After the opening of the facility a number of defects occurred, mainly with the air handling units. Parkwood Leisure Limited claimed were construction and commissioning defects. Some of the alleged defects were subject to a Settlement Agreement, however issues continued to occur in relation to the air handing units. Parkwood Leisure Limited therefore believed they had no other effective remedy other than to claim against Laing O’Rourke’s Collateral Warranty.

Parkwood Leisure Limited therefore commenced under Civil Proceedings Rules (CPR) Part 8 an action to determine whether:

  • The Collateral Warranty amounted to a Construction Contract for the purposes of the Housing Grants, Construction and Regeneration Act 1996, as if this was the case it would enable them to Adjudicate their claim
  • The claim being brought was compromised by the Settlement Agreement

The Collateral Warranty

The Collateral Warranty contained the following clause:

“The Contractor warrants, acknowledges and undertakes that:-

  1. It has carried out and shall carry out and complete the Works in accordance with the Contract;
  2. In the design of Works the Contractor has exercised and will continue to exercise all reasonable skill and care to be expected of an architect;
  3. It has complied and will continue to comply with the terms of regularly and diligently carry out its obligations under the Contract.”

The presiding Judge, Justice Akenhead after reviewing the definitions of “construction contract” and “construction operations” under Sections 104 and 105 of the Housing Grants, Construction & Regeneration Act 1996 and determined a Collateral Warranty is a construction contract. This was as the definitions were widely construed and the Act applies to all contracts related to the carrying out of “construction operations. It was specifically notes that the Collateral Warranty had the wording “carried out and shall complete the works” which gave an obligation to complete the construction works. It was further found that the Collateral Warranty was a subsidiary to the Building Contract.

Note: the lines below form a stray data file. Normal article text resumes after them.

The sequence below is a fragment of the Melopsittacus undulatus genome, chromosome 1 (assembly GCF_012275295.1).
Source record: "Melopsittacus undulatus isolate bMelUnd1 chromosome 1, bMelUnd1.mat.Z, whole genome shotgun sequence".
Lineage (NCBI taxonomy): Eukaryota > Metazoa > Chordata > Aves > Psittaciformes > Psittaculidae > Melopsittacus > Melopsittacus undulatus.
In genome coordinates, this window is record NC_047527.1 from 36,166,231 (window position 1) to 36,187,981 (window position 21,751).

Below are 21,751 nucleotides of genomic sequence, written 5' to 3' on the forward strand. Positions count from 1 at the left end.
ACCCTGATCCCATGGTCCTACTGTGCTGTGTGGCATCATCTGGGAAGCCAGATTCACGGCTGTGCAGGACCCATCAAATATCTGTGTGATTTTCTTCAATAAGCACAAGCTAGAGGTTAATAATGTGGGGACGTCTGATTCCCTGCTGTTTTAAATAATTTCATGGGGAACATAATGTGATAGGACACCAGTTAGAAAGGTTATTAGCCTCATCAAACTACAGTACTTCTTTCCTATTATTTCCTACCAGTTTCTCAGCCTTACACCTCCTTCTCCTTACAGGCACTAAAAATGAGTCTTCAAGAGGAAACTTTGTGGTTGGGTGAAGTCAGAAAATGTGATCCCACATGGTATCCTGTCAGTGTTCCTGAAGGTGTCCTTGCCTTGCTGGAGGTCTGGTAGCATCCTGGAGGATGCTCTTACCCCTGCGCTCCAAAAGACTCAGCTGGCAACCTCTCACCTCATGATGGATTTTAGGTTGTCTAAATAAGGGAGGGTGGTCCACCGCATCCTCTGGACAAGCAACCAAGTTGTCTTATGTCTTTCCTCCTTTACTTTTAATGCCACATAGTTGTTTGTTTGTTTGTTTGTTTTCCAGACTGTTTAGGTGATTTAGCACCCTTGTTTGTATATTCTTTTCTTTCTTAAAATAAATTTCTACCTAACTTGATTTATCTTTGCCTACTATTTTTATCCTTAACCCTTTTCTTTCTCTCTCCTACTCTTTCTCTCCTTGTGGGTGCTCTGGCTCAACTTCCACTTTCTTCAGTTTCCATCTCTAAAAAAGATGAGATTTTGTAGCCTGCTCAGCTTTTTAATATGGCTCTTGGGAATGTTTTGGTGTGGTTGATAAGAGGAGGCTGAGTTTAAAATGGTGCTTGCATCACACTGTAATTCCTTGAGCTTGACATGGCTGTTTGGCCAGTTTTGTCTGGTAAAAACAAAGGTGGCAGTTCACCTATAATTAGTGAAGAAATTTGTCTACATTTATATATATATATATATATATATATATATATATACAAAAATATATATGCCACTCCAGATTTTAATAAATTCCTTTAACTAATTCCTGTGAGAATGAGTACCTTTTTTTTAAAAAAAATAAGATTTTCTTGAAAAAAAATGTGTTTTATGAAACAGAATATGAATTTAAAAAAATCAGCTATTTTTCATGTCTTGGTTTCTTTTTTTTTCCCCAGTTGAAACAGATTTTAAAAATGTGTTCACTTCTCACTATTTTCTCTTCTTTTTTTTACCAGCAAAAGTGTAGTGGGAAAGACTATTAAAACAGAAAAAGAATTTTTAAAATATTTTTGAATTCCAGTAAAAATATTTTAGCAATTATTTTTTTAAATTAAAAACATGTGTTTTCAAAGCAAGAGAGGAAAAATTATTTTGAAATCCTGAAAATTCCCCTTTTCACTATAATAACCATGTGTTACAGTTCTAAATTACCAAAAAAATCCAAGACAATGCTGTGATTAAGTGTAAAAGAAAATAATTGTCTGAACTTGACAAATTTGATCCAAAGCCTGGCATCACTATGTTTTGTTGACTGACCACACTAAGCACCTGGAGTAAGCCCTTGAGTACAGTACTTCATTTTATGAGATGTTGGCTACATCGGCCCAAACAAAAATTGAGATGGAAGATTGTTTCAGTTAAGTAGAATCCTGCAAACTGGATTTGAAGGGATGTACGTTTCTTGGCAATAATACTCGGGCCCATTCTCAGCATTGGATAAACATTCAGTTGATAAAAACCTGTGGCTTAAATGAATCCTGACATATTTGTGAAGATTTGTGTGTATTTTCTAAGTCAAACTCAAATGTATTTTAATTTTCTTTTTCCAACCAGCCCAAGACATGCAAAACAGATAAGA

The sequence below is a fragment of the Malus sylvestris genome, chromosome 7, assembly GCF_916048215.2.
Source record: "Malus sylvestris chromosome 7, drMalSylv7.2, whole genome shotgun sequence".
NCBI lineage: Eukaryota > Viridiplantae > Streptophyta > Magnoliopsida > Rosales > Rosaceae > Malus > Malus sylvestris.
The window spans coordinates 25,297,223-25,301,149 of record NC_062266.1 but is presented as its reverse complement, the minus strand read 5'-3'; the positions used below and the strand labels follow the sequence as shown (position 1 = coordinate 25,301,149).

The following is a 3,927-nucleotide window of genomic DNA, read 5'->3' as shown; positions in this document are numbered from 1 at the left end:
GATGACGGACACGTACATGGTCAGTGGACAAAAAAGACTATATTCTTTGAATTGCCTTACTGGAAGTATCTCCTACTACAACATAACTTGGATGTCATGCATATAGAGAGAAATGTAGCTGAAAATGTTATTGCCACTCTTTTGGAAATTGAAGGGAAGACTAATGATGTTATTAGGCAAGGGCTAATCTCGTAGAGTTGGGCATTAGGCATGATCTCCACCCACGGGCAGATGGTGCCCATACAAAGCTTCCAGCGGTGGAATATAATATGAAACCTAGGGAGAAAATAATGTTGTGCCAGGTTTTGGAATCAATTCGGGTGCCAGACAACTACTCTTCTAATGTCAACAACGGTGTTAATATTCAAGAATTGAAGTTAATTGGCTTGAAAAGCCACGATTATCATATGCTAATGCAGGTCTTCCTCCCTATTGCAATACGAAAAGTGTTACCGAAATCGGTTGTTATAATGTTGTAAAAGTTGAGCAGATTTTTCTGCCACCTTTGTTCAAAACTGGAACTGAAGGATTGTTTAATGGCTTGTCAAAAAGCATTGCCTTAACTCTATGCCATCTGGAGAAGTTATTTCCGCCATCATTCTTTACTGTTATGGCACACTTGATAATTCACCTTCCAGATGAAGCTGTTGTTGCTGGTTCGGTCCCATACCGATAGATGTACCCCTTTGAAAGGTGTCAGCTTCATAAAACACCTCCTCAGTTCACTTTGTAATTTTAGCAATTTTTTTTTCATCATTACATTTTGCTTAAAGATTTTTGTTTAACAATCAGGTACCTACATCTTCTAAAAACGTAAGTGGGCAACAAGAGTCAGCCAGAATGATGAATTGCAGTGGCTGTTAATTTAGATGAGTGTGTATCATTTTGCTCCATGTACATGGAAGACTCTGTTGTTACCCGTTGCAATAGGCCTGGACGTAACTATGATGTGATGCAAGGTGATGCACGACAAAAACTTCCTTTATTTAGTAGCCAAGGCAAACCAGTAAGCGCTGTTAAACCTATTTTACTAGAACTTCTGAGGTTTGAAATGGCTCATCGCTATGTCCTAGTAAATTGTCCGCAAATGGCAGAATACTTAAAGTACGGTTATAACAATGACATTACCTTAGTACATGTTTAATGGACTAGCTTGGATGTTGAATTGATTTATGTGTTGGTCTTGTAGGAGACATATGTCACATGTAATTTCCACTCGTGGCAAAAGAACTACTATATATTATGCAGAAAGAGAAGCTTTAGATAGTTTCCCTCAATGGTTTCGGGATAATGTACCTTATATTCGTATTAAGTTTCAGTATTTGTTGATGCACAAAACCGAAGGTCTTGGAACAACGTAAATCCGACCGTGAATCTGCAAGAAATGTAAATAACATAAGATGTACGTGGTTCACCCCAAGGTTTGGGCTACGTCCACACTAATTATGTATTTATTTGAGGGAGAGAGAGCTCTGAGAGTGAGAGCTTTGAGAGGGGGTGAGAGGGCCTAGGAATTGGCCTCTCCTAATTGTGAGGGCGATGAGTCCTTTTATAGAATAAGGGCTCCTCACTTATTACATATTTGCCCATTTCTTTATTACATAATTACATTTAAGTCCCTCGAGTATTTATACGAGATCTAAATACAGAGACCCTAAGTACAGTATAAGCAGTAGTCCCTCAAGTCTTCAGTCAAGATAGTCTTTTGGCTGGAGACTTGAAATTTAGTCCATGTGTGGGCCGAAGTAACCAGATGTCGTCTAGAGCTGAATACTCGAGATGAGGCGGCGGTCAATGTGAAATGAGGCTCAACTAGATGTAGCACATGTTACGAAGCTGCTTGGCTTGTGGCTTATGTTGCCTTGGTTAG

However not all Collateral Warranties would be construed as a ”Construction Contract” and would be evaluated based on the specific wording of the Warranty. It was Justice Akenhead’s view that Collateral Warranties related to future performance could be construed as “Construction Contracts” in accordance with the Act.; whereas those against could be where the Contractor completes the works and provides a warranty post completion.

Therefore Adjudication was possible by Parkwood Leisure Limited as the Collateral Warranty amounted to a Construction Contract.

The Settlement Agreement

In relation to the Settlement Agreement is was found that there was scope to bring claims for matters that did not exist at the time the agreement. In effect this could have been avoided with clear and careful drafting and avoiding ambiguities.